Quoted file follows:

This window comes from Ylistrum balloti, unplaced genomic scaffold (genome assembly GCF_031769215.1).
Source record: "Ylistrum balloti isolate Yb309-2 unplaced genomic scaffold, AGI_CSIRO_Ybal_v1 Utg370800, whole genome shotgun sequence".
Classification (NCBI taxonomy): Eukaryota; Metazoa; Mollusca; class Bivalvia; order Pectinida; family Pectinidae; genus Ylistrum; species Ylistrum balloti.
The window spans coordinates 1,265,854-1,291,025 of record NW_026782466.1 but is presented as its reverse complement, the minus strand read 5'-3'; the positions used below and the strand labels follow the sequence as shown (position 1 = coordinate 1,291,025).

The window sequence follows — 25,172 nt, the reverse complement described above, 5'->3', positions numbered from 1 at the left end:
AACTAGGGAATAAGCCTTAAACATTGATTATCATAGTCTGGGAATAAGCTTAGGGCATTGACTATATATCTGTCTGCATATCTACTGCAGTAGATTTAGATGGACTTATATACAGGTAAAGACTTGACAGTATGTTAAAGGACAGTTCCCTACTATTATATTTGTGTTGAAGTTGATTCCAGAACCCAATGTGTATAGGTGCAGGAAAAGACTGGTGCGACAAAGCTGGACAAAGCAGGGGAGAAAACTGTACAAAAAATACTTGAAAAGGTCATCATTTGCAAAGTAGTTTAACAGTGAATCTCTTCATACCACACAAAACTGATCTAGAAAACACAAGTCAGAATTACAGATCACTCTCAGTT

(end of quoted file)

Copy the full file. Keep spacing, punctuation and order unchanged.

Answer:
This window comes from Ylistrum balloti, unplaced genomic scaffold (genome assembly GCF_031769215.1).
Source record: "Ylistrum balloti isolate Yb309-2 unplaced genomic scaffold, AGI_CSIRO_Ybal_v1 Utg370800, whole genome shotgun sequence".
Classification (NCBI taxonomy): Eukaryota; Metazoa; Mollusca; class Bivalvia; order Pectinida; family Pectinidae; genus Ylistrum; species Ylistrum balloti.
The window spans coordinates 1,265,854-1,291,025 of record NW_026782466.1 but is presented as its reverse complement, the minus strand read 5'-3'; the positions used below and the strand labels follow the sequence as shown (position 1 = coordinate 1,291,025).

The window sequence follows — 25,172 nt, the reverse complement described above, 5'->3', positions numbered from 1 at the left end:
AACTAGGGAATAAGCCTTAAACATTGATTATCATAGTCTGGGAATAAGCTTAGGGCATTGACTATATATCTGTCTGCATATCTACTGCAGTAGATTTAGATGGACTTATATACAGGTAAAGACTTGACAGTATGTTAAAGGACAGTTCCCTACTATTATATTTGTGTTGAAGTTGATTCCAGAACCCAATGTGTATAGGTGCAGGAAAAGACTGGTGCGACAAAGCTGGACAAAGCAGGGGAGAAAACTGTACAAAAAATACTTGAAAAGGTCATCATTTGCAAAGTAGTTTAACAGTGAATCTCTTCATACCACACAAAACTGATCTAGAAAACACAAGTCAGAATTACAGATCACTCTCAGTT